Homebrew club members planning to open brewery in Canton

·4 min read

Sep. 20—CANTON — The nearest brewery to Canton is nearly 15 miles out of town. That's unacceptable to Joseph Erlichman and a few of his beer-nerd buddies, who plan to open Bent Beam Brewing at 41 W. Main St. in July 2023.

Mr. Erlichman, a biology professor at St. Lawrence University, has honed the science of brewing for decades. He started making beer with a kit back in grad school, and now teaches a brewing class at the Canton university.

"Everybody starts out the same way; they get a kit," he said. "I first got a kit in grad school, and I started brewing a lot of beer. But I've always brewed something. For a long time it was a lot of hard cider."

He likes brewing because he likes beer, and making it is a science. "It's just not exactly like the science I usually do," he said.

For him, it's a form of art as well as a food group — one he defends against what he sees as narrow-minded prejudice.

"Anyone who says they don't like beer just hasn't had the right one," he said.

Mr. Erlichman also runs the Canton Brewers Club, for home brewers to get together to taste each other's creations.

"It's a homebrew club where we share beer, but mostly Joe's beer, because his is the best," said Gary S. Hammond, who will serve as chief financial officer of the brewery.

Both the club and the class helped Mr. Erlichman gain a sense of the local palate, as well as a customer base.

"He'd let people try beer at the club, and they'd give it to their friends, and then their friends would give it to their friends, and all of a sudden he had a following," Mr. Hammond said.

"The class was just a different demographic," Mr. Erlichman added. "I had to know what the average 21-year-old wanted because they're also going to be part of my market base."

The brewery will have beers that appeal to all preferences, but don't expect to see Bud Lights or anything that could be mistaken for lake water.

"The main focus is that it's really, really good beer," Mr. Erlichman said.

He's particularly obsessed with New England style IPAs, and making ones that stand out even in a market flooded with them.

"I don't want to be good," he said. "I want to be the best."

"We'll also have some entry-level beers like Belgian French farmhouses and blondes. Later on we'll have some lagers, too," he said.

Mr. Erlichman and Mr. Hammond expect to offer four to six mainstay beers, and then rotate more creative ones in the menu, for a total of eight to 12 beers at a time.

"They're all going to be really well crafted, that's the priority," Mr. Erlichman said.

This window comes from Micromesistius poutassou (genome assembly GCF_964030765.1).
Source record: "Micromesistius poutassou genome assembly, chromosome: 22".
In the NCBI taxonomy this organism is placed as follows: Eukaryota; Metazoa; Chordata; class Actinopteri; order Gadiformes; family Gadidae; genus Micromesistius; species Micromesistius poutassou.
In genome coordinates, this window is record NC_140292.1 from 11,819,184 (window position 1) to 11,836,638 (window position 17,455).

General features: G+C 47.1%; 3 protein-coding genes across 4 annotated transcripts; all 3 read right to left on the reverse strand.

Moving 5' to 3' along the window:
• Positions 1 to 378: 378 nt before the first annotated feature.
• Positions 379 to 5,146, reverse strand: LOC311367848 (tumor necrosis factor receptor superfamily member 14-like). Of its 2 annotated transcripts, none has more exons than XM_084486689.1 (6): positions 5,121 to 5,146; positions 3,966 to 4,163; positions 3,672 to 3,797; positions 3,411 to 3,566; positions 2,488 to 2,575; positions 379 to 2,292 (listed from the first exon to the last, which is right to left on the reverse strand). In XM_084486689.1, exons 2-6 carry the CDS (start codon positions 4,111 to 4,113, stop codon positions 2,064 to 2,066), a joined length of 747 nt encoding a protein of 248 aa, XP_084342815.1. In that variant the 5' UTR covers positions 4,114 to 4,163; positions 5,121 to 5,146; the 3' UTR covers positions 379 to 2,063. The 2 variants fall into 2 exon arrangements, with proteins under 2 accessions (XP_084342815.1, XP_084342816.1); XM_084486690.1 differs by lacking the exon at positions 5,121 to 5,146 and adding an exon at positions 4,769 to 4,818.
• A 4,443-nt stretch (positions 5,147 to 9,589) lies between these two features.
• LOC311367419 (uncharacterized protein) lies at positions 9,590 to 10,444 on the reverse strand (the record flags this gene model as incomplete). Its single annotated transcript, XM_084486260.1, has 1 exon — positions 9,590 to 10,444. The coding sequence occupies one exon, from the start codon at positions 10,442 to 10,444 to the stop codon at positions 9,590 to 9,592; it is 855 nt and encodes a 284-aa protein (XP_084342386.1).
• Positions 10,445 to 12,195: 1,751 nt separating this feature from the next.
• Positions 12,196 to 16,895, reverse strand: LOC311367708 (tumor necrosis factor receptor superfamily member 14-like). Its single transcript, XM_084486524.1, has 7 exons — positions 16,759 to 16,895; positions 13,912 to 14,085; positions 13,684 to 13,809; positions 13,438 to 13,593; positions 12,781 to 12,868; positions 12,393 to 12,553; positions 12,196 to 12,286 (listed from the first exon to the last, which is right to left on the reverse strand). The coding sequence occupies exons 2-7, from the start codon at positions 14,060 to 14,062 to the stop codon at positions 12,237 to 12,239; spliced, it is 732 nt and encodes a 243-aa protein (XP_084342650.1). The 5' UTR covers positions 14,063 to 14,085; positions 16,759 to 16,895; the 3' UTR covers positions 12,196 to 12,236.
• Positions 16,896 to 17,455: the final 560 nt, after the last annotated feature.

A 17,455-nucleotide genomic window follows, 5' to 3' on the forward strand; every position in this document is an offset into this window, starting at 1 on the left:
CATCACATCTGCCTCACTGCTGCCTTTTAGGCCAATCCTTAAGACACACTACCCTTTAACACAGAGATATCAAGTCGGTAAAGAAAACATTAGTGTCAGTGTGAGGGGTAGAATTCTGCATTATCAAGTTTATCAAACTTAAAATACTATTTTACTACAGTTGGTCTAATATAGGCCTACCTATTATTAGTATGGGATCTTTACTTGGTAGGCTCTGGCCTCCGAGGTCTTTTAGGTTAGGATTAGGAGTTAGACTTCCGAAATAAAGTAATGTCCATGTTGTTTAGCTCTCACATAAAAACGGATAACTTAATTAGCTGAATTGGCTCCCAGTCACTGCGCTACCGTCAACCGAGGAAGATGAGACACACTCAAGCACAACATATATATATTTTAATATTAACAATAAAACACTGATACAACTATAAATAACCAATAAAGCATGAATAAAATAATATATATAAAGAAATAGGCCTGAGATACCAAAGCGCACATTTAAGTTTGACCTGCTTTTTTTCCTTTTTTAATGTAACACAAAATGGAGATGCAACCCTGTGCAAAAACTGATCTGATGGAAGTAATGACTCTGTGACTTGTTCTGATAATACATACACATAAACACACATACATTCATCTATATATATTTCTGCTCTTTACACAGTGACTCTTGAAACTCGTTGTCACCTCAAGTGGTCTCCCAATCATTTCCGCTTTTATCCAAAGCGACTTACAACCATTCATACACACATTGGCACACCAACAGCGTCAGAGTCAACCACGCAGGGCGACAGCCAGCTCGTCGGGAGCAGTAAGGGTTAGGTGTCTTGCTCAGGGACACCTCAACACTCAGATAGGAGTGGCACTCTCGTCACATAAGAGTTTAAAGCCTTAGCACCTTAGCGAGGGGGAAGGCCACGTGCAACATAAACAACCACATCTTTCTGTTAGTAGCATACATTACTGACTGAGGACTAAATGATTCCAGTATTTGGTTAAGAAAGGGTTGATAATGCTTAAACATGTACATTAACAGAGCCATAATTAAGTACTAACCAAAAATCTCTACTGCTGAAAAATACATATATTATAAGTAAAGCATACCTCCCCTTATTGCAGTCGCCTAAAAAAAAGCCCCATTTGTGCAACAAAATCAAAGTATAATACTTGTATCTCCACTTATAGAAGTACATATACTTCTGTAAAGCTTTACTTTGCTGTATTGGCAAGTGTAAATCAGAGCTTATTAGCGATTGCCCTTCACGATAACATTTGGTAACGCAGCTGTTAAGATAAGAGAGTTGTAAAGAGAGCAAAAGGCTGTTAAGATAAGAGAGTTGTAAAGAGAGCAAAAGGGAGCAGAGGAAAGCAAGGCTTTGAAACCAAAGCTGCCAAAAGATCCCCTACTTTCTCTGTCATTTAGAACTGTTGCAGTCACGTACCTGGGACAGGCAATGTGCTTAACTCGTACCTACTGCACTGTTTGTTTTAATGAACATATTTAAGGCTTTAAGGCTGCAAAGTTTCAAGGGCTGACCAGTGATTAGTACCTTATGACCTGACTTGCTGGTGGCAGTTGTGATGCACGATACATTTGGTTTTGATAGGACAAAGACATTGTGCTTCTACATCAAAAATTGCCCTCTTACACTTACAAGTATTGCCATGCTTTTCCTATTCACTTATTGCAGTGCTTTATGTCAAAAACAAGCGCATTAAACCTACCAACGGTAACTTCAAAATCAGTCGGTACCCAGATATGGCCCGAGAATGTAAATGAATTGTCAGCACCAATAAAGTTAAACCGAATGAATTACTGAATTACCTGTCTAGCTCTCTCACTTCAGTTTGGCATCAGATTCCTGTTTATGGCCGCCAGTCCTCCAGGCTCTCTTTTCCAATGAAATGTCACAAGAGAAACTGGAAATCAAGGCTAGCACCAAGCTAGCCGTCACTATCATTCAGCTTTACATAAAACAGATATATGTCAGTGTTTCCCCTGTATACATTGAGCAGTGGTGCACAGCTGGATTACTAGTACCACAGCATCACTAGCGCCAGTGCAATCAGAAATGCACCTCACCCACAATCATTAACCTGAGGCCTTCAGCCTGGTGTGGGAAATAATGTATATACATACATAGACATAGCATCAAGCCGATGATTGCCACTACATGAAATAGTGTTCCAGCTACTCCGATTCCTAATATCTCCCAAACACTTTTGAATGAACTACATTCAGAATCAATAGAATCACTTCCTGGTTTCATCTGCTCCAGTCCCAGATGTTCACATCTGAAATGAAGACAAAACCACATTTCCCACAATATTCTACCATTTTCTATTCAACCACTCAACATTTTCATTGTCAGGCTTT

It's almost a requirement that good drinks be accompanied with good food, so they plan to evolve into a gastropub serving elevated fare.

"We started out looking at a lease model for only brewing beer, but Canton is void of food options, and it pairs very well with the drinks," Mr. Hammond said.

The food, he said, will be fresh, seasonal, and farm-to-table, with rotating options. It will be comfort food at its finest. "There isn't going to be a chicken wing or pizza in sight," Mr. Erlichman joked.

The plan, they said, is to start serving beer by July, and have the restaurant operational sometime in 2024.

In the meantime, they're renovating the century-old barn that will become the brewery. The name, Bent Beam Brewing, refers to bents in the architecture that give the barn its open space.

The goal is to make it a "welcoming place where people can have conversations, play games outside, and listen to acoustic music," Mr. Hammond said.

Everyone is welcome, but they're catering to a demographic of people who aren't exactly interested in fraternizing at college bars.

"The Cascade was sort of the haven for local college faculty, staff, and craft beer enthusiasts, and our brewery will try to replicate that environment on a bigger scale," Mr. Erlichman said.

The Cascade Diner and Motel, 4 W. Main St., had operated since the 1950s before it closed in December.

"It will serve a purpose that I don't see any other place in Canton doing right now," Mr. Erlichman said.

Canton's lack of dining options persuaded them to do the brewery in the village.

"We wanted to do it here because this place needs something," he said. "I mean, we're the county seat and we don't have anything cool."

Mr. Hammond agreed.

"We know we're going to have excellent beer, and we're going to do what we can to bring something new to Canton that I think it really wants and needs — and not just Canton, but the whole surrounding area," he said.